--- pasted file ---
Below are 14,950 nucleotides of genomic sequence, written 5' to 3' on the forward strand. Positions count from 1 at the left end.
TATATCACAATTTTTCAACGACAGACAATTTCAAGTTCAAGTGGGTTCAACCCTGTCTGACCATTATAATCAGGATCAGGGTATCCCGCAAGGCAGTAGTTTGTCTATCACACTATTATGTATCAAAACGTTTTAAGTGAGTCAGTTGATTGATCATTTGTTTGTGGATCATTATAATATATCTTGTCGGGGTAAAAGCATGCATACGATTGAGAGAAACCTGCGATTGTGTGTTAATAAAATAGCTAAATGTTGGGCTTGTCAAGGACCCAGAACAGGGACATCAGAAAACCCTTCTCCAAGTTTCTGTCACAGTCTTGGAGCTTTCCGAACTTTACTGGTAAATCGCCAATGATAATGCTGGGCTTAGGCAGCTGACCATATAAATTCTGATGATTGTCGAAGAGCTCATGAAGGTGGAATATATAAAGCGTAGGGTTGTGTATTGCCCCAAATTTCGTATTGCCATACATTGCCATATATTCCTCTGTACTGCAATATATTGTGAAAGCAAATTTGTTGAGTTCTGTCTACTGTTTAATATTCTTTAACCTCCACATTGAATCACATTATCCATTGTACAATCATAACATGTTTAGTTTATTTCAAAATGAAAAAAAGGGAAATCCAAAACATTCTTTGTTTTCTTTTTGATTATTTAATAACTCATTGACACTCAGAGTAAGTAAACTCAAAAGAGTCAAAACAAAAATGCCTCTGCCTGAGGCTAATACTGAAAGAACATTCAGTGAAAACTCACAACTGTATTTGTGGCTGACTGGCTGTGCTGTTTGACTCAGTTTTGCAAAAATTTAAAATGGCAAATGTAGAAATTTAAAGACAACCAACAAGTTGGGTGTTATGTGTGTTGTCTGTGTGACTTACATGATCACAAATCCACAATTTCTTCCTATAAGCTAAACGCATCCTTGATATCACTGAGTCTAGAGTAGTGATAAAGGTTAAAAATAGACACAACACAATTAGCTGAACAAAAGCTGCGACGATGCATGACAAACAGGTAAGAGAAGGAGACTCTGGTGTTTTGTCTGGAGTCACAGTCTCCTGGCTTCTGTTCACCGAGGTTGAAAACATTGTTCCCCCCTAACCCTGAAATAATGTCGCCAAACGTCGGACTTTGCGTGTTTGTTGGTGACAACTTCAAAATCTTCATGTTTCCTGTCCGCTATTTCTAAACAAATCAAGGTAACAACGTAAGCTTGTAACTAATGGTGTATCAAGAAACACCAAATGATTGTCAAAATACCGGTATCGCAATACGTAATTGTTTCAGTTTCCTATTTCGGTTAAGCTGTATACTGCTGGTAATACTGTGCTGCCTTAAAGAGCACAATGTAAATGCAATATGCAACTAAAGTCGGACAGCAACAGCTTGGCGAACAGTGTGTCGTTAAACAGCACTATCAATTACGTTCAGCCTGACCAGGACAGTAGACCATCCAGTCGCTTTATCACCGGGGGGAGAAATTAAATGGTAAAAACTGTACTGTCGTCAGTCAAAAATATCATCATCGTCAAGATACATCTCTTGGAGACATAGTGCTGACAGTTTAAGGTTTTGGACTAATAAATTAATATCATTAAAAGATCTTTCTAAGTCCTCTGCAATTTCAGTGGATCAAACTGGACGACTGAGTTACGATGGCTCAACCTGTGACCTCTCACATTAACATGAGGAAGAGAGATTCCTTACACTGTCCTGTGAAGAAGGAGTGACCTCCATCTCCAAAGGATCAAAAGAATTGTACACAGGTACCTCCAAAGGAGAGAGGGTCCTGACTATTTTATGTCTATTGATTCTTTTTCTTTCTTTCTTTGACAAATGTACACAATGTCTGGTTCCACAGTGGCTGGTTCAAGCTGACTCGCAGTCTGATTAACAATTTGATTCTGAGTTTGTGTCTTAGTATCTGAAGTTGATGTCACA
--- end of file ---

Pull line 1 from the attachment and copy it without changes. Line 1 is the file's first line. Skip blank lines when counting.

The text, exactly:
Below are 14,950 nucleotides of genomic sequence, written 5' to 3' on the forward strand. Positions count from 1 at the left end.